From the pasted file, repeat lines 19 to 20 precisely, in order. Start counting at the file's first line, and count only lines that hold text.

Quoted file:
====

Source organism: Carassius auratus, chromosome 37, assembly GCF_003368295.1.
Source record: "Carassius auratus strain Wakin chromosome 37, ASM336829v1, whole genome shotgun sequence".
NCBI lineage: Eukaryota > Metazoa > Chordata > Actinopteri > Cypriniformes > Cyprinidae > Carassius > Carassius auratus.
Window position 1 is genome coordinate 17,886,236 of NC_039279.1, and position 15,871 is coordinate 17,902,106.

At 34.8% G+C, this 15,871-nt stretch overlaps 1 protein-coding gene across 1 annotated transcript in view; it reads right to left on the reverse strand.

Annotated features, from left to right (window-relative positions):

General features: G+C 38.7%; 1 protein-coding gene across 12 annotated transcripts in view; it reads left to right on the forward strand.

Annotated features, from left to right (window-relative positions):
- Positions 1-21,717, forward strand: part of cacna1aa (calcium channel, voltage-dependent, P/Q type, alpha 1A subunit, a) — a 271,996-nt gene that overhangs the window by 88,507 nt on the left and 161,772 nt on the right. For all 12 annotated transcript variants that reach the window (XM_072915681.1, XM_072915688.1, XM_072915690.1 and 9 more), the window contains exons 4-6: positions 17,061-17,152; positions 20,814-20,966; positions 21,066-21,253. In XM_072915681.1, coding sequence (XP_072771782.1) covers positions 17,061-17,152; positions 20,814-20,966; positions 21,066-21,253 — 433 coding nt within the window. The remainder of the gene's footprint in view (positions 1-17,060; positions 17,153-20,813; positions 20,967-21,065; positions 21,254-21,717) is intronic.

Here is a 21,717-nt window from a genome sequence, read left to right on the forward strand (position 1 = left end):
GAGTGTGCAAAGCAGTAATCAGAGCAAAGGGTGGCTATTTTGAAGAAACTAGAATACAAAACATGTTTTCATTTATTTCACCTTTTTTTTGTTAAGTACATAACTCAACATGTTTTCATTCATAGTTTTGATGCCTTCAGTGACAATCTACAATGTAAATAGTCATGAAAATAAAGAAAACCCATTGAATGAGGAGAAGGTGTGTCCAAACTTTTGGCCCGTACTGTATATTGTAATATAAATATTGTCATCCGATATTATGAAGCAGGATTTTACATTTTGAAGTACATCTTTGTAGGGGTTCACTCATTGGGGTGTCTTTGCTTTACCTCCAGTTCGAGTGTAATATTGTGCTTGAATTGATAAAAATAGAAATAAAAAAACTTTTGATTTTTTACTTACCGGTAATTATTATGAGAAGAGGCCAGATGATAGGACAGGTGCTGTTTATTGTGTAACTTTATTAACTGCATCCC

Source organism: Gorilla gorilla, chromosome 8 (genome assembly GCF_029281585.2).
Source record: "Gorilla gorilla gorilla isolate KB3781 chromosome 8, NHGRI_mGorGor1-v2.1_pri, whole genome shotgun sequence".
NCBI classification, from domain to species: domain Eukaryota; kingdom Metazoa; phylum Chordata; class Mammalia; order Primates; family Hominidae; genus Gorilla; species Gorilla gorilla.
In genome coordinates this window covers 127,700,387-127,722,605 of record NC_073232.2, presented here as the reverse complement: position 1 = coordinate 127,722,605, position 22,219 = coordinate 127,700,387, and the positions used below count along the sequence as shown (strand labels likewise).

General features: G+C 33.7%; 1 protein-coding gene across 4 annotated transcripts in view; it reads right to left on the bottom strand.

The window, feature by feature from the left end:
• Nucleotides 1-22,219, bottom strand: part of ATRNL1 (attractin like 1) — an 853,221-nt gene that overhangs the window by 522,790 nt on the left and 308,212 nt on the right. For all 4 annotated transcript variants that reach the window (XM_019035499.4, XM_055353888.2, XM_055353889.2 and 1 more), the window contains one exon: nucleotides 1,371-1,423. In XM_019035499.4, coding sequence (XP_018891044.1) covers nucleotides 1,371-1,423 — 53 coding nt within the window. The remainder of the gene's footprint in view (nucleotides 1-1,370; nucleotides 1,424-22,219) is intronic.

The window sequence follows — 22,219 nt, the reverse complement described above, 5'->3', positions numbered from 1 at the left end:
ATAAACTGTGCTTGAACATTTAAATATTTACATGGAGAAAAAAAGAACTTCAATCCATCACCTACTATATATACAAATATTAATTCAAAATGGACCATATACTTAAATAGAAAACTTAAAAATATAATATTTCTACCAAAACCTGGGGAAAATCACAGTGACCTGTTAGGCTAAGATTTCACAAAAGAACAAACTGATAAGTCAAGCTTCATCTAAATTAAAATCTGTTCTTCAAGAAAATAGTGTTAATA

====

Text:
The window sequence follows — 22,219 nt, the reverse complement described above, 5'->3', positions numbered from 1 at the left end:
ATAAACTGTGCTTGAACATTTAAATATTTACATGGAGAAAAAAAGAACTTCAATCCATCACCTACTATATATACAAATATTAATTCAAAATGGACCATATACTTAAATAGAAAACTTAAAAATATAATATTTCTACCAAAACCTGGGGAAAATCACAGTGACCTGTTAGGCTAAGATTTCACAAAAGAACAAACTGATAAGTCAAGCTTCATCTAAATTAAAATCTGTTCTTCAAGAAAATAGTGTTAATA